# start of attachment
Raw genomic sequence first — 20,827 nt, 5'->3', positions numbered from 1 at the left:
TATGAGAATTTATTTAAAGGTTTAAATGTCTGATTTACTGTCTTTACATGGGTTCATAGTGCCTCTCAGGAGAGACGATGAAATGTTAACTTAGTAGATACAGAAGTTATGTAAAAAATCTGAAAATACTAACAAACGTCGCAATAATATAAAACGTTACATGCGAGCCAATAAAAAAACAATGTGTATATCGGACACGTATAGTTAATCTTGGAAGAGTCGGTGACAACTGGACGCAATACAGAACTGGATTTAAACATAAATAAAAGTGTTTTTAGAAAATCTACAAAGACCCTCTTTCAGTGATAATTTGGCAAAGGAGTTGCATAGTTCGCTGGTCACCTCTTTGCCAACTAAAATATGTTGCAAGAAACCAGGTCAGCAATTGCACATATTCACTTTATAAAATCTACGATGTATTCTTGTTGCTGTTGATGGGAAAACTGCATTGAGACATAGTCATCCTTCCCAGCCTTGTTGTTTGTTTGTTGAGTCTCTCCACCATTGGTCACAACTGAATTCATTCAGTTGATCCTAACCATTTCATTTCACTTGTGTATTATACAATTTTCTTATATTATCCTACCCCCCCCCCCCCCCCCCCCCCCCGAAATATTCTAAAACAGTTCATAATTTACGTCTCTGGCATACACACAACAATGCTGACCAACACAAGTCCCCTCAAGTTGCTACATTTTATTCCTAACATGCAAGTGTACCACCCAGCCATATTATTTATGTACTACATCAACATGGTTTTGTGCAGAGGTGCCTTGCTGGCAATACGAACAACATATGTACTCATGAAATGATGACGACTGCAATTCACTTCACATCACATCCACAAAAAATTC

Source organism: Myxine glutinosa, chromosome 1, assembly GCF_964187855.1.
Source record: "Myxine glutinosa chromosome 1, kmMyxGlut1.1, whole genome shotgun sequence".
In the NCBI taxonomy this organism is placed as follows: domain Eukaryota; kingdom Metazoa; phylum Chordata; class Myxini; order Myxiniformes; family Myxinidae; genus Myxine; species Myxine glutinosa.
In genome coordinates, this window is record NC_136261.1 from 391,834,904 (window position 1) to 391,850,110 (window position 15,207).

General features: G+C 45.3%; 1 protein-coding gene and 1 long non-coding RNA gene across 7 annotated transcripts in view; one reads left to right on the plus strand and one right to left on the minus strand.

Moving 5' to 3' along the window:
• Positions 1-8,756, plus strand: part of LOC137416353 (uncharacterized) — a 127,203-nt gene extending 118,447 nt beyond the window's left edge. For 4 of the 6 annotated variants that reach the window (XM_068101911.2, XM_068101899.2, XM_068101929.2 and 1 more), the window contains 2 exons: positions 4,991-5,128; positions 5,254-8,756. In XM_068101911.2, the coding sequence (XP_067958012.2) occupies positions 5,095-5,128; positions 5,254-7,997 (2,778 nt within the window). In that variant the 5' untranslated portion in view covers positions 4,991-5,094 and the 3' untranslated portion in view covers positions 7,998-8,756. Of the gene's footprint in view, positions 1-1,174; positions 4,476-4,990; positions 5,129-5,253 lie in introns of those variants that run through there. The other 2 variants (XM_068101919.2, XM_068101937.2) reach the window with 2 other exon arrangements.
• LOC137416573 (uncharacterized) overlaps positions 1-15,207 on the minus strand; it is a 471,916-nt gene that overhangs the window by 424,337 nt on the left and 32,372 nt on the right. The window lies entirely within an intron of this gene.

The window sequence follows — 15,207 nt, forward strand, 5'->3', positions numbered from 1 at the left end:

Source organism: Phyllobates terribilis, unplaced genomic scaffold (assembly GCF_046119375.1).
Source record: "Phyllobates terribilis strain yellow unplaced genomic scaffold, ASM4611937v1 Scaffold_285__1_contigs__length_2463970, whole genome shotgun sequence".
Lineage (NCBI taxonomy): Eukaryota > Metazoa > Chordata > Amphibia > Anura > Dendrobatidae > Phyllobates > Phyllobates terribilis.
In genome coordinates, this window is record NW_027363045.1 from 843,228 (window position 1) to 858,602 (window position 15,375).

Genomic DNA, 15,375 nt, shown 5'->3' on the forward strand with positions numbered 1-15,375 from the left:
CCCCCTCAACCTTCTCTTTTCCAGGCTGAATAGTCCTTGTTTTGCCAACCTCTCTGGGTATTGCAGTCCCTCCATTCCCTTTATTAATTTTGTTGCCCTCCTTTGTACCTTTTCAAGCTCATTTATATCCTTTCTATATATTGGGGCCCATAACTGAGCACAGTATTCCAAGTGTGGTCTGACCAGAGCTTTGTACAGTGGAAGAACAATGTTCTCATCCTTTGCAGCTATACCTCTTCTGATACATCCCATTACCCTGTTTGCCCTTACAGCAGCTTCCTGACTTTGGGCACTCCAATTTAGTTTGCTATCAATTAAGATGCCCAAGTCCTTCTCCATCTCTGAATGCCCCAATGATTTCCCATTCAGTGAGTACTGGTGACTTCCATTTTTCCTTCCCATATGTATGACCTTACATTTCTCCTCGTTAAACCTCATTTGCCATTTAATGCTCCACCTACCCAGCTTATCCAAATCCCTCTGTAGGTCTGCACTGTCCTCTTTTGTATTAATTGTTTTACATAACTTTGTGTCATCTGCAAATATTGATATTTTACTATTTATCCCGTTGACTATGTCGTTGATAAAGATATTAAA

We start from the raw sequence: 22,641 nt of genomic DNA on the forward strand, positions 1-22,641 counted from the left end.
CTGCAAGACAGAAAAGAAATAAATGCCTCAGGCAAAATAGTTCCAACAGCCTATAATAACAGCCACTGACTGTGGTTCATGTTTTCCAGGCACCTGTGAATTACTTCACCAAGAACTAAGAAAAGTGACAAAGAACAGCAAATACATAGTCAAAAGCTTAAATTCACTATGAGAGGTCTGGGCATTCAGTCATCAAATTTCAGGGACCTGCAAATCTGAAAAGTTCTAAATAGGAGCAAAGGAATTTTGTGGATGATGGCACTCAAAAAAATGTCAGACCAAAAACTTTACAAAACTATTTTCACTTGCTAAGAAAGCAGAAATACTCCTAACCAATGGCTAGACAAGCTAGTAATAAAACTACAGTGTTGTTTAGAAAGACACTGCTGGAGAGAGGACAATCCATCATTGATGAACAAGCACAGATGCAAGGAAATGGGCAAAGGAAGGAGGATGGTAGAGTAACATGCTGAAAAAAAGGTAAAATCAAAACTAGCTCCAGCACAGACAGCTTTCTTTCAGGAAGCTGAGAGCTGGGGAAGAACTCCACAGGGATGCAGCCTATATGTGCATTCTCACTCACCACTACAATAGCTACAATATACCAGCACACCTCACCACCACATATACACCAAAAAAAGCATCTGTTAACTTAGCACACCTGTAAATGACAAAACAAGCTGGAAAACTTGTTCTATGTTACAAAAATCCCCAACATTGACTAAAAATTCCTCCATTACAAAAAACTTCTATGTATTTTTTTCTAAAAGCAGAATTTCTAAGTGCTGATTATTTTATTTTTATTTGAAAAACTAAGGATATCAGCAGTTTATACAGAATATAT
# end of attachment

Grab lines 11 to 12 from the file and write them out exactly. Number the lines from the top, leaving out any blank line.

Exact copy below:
The window sequence follows — 15,207 nt, forward strand, 5'->3', positions numbered from 1 at the left end:

Source organism: Phyllobates terribilis, unplaced genomic scaffold (assembly GCF_046119375.1).